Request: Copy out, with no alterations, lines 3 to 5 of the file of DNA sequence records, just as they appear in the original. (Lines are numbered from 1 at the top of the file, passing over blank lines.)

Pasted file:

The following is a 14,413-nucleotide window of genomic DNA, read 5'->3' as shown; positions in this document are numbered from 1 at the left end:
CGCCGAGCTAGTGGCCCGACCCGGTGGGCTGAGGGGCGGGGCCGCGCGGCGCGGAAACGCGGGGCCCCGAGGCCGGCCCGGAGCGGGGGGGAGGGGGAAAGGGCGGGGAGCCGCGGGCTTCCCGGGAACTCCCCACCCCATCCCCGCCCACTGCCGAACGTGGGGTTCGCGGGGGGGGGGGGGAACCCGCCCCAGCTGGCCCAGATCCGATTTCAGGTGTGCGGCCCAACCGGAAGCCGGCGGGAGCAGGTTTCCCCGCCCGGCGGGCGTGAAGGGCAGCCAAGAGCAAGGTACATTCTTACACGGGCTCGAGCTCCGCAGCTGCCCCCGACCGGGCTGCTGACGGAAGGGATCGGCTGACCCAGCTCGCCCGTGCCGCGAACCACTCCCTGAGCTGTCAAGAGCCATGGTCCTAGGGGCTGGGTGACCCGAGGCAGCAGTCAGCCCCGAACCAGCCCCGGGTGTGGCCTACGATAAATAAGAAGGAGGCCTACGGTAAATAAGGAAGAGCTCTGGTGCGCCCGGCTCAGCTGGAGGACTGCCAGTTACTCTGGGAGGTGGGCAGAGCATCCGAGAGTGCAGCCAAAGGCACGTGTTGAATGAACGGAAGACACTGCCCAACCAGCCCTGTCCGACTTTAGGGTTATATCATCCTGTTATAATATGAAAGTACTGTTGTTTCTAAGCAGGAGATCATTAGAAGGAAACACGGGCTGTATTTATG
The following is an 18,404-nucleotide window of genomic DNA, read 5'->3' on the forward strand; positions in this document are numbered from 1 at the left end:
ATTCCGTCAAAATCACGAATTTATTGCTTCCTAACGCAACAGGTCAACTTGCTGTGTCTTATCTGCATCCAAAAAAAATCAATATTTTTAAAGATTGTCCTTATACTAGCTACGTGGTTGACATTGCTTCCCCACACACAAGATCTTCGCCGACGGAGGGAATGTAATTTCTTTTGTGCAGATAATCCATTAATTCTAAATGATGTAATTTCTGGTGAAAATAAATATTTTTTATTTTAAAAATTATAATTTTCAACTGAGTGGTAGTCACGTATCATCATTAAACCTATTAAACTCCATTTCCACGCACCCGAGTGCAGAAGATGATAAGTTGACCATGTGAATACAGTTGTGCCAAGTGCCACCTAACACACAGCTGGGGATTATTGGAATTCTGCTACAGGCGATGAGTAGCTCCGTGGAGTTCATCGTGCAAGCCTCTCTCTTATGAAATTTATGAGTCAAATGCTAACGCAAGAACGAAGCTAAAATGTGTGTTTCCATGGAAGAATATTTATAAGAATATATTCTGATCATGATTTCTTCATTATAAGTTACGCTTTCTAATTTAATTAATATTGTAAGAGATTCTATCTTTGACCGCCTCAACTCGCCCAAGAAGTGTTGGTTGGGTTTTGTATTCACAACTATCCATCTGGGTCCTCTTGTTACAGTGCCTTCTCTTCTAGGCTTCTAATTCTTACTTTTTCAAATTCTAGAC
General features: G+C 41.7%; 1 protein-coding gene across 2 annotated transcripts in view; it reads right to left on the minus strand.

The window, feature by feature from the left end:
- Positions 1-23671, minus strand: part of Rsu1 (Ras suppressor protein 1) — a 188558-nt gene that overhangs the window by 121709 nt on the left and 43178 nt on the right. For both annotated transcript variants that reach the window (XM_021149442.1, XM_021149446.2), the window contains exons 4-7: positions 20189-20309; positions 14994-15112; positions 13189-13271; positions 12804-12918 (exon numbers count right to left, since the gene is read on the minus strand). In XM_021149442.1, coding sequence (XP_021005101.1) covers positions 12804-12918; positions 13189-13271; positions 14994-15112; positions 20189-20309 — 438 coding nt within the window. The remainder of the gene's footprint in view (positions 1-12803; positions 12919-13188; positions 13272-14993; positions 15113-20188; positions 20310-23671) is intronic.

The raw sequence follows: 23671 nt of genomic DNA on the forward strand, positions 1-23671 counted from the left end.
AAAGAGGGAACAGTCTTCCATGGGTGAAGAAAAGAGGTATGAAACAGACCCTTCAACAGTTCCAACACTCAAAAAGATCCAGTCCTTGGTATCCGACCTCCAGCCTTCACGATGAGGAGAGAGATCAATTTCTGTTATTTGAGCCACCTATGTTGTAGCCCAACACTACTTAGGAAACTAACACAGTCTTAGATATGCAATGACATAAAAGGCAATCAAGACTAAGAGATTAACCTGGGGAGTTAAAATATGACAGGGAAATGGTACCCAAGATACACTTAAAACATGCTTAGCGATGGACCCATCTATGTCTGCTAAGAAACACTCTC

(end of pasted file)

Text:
The following is an 18,404-nucleotide window of genomic DNA, read 5'->3' on the forward strand; positions in this document are numbered from 1 at the left end:
ATTCCGTCAAAATCACGAATTTATTGCTTCCTAACGCAACAGGTCAACTTGCTGTGTCTTATCTGCATCCAAAAAAAATCAATATTTTTAAAGATTGTCCTTATACTAGCTACGTGGTTGACATTGCTTCCCCACACACAAGATCTTCGCCGACGGAGGGAATGTAATTTCTTTTGTGCAGATAATCCATTAATTCTAAATGATGTAATTTCTGGTGAAAATAAATATTTTTTATTTTAAAAATTATAATTTTCAACTGAGTGGTAGTCACGTATCATCATTAAACCTATTAAACTCCATTTCCACGCACCCGAGTGCAGAAGATGATAAGTTGACCATGTGAATACAGTTGTGCCAAGTGCCACCTAACACACAGCTGGGGATTATTGGAATTCTGCTACAGGCGATGAGTAGCTCCGTGGAGTTCATCGTGCAAGCCTCTCTCTTATGAAATTTATGAGTCAAATGCTAACGCAAGAACGAAGCTAAAATGTGTGTTTCCATGGAAGAATATTTATAAGAATATATTCTGATCATGATTTCTTCATTATAAGTTACGCTTTCTAATTTAATTAATATTGTAAGAGATTCTATCTTTGACCGCCTCAACTCGCCCAAGAAGTGTTGGTTGGGTTTTGTATTCACAACTATCCATCTGGGTCCTCTTGTTACAGTGCCTTCTCTTCTAGGCTTCTAATTCTTACTTTTTCAAATTCTAGAC
General features: G+C 41.7%; 1 protein-coding gene across 2 annotated transcripts in view; it reads right to left on the minus strand.